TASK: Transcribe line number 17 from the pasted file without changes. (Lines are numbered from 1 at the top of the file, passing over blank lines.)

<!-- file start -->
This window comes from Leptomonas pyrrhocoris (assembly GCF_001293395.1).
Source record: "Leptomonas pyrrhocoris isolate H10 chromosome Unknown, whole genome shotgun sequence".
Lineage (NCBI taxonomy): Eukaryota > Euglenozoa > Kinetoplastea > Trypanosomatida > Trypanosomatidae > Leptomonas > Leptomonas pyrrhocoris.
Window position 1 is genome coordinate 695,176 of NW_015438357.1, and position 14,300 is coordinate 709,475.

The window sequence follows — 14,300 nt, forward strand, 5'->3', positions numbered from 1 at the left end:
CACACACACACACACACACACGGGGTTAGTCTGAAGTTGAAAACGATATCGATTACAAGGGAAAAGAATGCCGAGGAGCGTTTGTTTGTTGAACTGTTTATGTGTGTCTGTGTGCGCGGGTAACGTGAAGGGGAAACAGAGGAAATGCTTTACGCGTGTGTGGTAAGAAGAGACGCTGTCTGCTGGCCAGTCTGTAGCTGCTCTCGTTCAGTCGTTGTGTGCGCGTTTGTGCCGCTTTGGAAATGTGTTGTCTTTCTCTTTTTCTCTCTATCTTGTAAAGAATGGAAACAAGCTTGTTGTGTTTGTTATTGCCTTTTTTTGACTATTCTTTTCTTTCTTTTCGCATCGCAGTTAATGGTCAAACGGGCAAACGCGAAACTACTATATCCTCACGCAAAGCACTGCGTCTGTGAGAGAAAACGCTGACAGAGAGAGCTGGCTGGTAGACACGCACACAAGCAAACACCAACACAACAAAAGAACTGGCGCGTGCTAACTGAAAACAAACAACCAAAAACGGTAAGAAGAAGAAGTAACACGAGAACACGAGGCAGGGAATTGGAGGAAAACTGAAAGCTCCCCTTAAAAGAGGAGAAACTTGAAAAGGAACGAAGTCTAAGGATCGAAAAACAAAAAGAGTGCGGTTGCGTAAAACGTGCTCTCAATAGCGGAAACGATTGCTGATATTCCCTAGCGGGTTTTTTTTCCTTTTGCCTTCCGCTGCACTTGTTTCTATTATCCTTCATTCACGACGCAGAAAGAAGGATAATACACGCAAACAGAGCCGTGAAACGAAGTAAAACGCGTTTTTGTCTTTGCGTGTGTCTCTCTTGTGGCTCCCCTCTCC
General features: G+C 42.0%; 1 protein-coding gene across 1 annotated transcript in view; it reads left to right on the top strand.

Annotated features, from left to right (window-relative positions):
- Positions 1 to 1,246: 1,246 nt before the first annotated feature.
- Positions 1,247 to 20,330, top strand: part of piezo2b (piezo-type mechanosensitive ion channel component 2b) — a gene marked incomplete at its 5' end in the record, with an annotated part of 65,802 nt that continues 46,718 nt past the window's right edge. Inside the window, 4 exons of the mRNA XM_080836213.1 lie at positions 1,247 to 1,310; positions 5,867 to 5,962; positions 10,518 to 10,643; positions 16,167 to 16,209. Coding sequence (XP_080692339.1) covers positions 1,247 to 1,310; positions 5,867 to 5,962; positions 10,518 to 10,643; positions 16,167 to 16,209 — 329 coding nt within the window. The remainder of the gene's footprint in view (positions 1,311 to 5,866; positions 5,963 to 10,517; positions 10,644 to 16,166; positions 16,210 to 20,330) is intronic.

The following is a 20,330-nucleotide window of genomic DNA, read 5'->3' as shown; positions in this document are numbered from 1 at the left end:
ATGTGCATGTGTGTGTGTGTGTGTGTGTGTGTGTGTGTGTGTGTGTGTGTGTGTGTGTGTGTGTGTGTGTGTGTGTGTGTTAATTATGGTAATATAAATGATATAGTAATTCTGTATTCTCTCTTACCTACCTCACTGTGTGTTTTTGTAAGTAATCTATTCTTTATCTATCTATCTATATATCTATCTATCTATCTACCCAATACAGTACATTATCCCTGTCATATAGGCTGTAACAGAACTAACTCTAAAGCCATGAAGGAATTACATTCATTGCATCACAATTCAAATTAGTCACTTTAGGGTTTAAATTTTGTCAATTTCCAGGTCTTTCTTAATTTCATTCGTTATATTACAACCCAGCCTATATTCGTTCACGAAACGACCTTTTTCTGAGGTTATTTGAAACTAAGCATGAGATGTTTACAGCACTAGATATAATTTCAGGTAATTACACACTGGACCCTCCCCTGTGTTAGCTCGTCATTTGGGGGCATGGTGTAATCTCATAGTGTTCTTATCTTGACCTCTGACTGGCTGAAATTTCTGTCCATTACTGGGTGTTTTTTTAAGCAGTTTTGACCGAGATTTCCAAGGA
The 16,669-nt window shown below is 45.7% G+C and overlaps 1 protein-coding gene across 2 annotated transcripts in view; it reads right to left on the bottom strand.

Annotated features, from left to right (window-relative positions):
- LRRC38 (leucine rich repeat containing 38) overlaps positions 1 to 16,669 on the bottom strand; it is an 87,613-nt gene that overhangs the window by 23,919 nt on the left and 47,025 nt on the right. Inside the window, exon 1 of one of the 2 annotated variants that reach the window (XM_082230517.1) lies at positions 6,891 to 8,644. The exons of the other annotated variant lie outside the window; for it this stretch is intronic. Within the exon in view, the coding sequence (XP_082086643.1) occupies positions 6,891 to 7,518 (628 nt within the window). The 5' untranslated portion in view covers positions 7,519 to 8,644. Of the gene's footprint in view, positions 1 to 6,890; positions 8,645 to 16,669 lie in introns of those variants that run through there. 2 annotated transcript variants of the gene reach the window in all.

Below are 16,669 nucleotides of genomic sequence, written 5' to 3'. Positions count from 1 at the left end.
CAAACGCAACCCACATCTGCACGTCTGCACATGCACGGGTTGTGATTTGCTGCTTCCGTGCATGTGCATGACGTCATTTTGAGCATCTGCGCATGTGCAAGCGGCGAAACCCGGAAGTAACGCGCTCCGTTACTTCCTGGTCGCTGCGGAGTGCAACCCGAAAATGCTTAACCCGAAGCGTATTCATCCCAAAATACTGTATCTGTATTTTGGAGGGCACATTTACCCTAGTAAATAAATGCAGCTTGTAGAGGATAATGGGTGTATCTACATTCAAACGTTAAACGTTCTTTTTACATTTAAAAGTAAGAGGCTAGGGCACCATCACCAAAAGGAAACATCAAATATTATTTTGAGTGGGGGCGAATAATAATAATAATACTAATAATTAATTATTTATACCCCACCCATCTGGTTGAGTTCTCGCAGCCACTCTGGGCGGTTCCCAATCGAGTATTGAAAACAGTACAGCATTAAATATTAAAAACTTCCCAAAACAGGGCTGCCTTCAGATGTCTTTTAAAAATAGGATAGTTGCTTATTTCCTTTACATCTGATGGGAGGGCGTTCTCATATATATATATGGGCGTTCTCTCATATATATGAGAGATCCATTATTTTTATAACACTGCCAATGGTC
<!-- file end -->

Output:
CAAACGCAACCCACATCTGCACGTCTGCACATGCACGGGTTGTGATTTGCTGCTTCCGTGCATGTGCATGACGTCATTTTGAGCATCTGCGCATGTGCAAGCGGCGAAACCCGGAAGTAACGCGCTCCGTTACTTCCTGGTCGCTGCGGAGTGCAACCCGAAAATGCTTAACCCGAAGCGTATTCATCCCAAAATACTGTATCTGTATTTTGGAGGGCACATTTACCCTAGTAAATAAATGCAGCTTGTAGAGGATAATGGGTGTATCTACATTCAAACGTTAAACGTTCTTTTTACATTTAAAAGTAAGAGGCTAGGGCACCATCACCAAAAGGAAACATCAAATATTATTTTGAGTGGGGGCGAATAATAATAATAATACTAATAATTAATTATTTATACCCCACCCATCTGGTTGAGTTCTCGCAGCCACTCTGGGCGGTTCCCAATCGAGTATTGAAAACAGTACAGCATTAAATATTAAAAACTTCCCAAAACAGGGCTGCCTTCAGATGTCTTTTAAAAATAGGATAGTTGCTTATTTCCTTTACATCTGATGGGAGGGCGTTCTCATATATATATATGGGCGTTCTCTCATATATATGAGAGATCCATTATTTTTATAACACTGCCAATGGTC